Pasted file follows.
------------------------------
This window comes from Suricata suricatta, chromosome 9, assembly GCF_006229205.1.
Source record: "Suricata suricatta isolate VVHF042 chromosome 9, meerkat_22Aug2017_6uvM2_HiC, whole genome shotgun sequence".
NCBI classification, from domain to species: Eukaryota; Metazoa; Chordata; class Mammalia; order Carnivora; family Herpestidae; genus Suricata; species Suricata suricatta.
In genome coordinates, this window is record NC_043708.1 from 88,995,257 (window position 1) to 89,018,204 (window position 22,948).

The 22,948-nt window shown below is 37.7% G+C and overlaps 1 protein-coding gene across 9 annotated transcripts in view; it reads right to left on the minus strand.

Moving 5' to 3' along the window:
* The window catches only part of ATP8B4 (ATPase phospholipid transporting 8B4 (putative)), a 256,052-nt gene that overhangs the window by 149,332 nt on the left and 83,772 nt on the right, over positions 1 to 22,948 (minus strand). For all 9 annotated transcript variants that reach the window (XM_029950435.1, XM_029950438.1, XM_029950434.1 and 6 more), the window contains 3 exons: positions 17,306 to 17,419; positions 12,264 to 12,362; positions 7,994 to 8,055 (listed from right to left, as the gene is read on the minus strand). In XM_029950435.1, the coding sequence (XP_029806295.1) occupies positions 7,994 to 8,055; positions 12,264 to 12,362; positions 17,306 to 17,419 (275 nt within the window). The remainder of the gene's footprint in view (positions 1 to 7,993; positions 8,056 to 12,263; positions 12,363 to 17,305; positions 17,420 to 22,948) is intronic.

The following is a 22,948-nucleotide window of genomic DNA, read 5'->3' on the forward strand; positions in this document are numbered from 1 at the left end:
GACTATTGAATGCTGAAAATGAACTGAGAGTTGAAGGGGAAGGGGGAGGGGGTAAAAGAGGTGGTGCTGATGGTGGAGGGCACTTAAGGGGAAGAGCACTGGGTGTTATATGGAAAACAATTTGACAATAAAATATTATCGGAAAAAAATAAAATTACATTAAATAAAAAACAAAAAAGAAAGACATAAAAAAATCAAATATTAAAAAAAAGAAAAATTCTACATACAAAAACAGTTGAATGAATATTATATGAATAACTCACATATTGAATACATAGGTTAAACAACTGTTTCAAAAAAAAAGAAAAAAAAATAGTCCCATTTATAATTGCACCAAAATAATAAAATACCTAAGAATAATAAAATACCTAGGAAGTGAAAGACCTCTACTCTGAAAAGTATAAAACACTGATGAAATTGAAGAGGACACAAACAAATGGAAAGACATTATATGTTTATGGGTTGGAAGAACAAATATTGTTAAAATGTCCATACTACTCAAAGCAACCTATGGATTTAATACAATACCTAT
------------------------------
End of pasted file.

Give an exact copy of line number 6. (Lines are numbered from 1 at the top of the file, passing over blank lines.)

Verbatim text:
Moving 5' to 3' along the window: